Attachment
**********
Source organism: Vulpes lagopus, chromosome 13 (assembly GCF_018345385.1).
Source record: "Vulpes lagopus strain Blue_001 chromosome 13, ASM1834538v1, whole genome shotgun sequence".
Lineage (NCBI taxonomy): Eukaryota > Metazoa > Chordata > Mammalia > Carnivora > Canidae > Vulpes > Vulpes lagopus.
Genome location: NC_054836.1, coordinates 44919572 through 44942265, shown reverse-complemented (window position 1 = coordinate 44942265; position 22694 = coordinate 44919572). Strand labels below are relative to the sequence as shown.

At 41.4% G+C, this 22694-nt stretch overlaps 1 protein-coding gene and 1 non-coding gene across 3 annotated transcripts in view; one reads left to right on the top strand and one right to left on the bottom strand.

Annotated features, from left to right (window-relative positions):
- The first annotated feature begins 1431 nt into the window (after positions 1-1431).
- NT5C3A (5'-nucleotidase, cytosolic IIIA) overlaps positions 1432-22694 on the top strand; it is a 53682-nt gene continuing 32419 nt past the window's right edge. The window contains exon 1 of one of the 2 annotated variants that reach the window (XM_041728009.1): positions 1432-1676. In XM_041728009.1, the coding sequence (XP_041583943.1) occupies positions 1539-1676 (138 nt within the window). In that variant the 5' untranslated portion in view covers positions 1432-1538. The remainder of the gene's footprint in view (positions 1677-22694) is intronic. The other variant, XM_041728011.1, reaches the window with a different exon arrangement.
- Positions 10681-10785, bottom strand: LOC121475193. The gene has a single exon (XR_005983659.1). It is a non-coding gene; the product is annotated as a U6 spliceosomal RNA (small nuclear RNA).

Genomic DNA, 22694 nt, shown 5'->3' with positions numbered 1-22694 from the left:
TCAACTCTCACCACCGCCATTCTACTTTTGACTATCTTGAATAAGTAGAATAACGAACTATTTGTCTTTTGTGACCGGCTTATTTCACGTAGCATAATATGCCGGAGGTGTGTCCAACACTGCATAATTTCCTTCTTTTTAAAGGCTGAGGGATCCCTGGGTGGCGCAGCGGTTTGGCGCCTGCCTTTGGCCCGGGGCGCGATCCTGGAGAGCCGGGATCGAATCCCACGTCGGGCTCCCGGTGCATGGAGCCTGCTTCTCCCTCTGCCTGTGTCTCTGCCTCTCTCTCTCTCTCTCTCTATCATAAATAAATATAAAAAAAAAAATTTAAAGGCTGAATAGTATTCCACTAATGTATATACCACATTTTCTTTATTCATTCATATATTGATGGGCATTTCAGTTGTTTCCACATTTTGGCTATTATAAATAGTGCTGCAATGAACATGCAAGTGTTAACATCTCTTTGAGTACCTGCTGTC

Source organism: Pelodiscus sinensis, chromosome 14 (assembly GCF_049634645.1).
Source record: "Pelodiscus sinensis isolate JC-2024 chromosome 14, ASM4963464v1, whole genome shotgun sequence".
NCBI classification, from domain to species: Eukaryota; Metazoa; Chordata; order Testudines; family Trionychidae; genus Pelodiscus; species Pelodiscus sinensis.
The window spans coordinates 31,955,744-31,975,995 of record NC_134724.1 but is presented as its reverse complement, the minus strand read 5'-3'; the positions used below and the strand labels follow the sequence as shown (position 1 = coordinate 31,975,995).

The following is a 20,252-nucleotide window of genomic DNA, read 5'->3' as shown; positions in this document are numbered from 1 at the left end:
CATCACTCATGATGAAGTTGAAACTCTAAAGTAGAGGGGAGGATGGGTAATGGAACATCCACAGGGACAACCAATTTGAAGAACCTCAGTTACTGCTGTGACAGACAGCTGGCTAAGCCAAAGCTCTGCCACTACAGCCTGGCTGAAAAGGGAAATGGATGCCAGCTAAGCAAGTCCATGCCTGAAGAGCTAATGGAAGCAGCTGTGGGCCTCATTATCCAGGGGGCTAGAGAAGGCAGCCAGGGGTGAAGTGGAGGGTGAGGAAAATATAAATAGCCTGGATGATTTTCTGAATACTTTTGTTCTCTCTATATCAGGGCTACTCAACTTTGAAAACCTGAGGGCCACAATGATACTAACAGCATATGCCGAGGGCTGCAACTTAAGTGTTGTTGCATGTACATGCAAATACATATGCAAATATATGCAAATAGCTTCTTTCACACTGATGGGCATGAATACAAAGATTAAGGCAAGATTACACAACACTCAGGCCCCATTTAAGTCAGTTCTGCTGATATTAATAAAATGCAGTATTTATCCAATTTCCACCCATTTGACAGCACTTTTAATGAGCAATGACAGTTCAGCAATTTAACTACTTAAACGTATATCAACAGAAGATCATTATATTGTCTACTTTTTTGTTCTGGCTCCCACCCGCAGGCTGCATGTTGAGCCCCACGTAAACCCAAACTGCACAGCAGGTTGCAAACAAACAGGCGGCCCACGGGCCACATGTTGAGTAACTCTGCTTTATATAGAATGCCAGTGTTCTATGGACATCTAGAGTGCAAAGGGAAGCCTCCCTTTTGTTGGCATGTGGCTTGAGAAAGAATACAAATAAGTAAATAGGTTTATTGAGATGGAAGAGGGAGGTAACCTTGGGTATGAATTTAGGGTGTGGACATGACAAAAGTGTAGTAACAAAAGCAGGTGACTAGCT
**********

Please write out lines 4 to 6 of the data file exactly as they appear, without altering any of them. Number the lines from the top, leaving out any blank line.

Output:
Genome location: NC_054836.1, coordinates 44919572 through 44942265, shown reverse-complemented (window position 1 = coordinate 44942265; position 22694 = coordinate 44919572). Strand labels below are relative to the sequence as shown.

At 41.4% G+C, this 22694-nt stretch overlaps 1 protein-coding gene and 1 non-coding gene across 3 annotated transcripts in view; one reads left to right on the top strand and one right to left on the bottom strand.

Annotated features, from left to right (window-relative positions):